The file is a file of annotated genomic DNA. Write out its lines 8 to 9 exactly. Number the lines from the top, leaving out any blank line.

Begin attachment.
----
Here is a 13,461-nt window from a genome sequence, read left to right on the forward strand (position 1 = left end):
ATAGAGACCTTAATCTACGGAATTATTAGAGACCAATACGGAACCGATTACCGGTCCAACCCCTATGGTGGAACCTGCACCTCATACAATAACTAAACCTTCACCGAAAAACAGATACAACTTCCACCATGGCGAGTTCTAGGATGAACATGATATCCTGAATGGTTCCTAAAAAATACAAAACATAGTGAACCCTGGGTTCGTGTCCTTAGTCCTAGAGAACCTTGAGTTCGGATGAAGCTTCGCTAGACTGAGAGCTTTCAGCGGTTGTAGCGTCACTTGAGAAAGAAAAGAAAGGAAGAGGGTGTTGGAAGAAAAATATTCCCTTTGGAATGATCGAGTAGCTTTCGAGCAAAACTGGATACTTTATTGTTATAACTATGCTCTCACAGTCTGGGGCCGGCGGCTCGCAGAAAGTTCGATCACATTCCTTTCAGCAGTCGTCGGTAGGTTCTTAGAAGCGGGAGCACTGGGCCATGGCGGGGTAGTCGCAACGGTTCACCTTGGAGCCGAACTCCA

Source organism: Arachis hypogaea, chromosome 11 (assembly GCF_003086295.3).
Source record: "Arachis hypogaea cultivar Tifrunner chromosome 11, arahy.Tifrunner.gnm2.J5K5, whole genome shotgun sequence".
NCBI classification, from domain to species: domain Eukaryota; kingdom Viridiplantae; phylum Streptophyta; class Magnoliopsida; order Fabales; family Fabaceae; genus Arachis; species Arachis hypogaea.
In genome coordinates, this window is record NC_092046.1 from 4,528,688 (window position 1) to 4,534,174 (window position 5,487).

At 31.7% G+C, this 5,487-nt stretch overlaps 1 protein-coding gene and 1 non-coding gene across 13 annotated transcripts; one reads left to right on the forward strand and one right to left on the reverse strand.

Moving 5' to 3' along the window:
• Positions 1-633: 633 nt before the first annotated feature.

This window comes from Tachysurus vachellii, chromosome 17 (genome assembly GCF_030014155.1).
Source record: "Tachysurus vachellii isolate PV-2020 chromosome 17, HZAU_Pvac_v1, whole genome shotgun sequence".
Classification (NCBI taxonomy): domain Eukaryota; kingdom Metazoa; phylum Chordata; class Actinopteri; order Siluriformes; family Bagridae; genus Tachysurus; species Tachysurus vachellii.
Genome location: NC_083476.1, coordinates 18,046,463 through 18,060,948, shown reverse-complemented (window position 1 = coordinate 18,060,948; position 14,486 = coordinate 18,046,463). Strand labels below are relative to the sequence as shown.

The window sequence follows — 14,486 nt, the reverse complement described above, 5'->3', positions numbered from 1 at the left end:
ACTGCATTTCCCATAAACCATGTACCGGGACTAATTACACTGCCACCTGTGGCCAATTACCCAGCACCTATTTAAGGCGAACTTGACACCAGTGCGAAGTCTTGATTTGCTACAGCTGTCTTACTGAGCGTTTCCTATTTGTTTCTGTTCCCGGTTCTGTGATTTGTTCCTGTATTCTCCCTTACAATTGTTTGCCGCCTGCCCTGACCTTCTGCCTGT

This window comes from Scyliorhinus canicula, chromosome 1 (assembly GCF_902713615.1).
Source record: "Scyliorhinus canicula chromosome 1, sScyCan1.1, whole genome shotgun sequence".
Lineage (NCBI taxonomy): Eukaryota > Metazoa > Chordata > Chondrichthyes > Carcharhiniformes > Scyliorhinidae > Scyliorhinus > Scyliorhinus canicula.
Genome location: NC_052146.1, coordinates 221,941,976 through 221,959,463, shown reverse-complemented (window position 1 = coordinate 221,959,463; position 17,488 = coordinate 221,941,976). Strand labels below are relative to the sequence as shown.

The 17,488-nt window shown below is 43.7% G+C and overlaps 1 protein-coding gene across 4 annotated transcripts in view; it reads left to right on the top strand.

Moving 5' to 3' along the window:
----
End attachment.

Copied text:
Moving 5' to 3' along the window:
• Positions 1-633: 633 nt before the first annotated feature.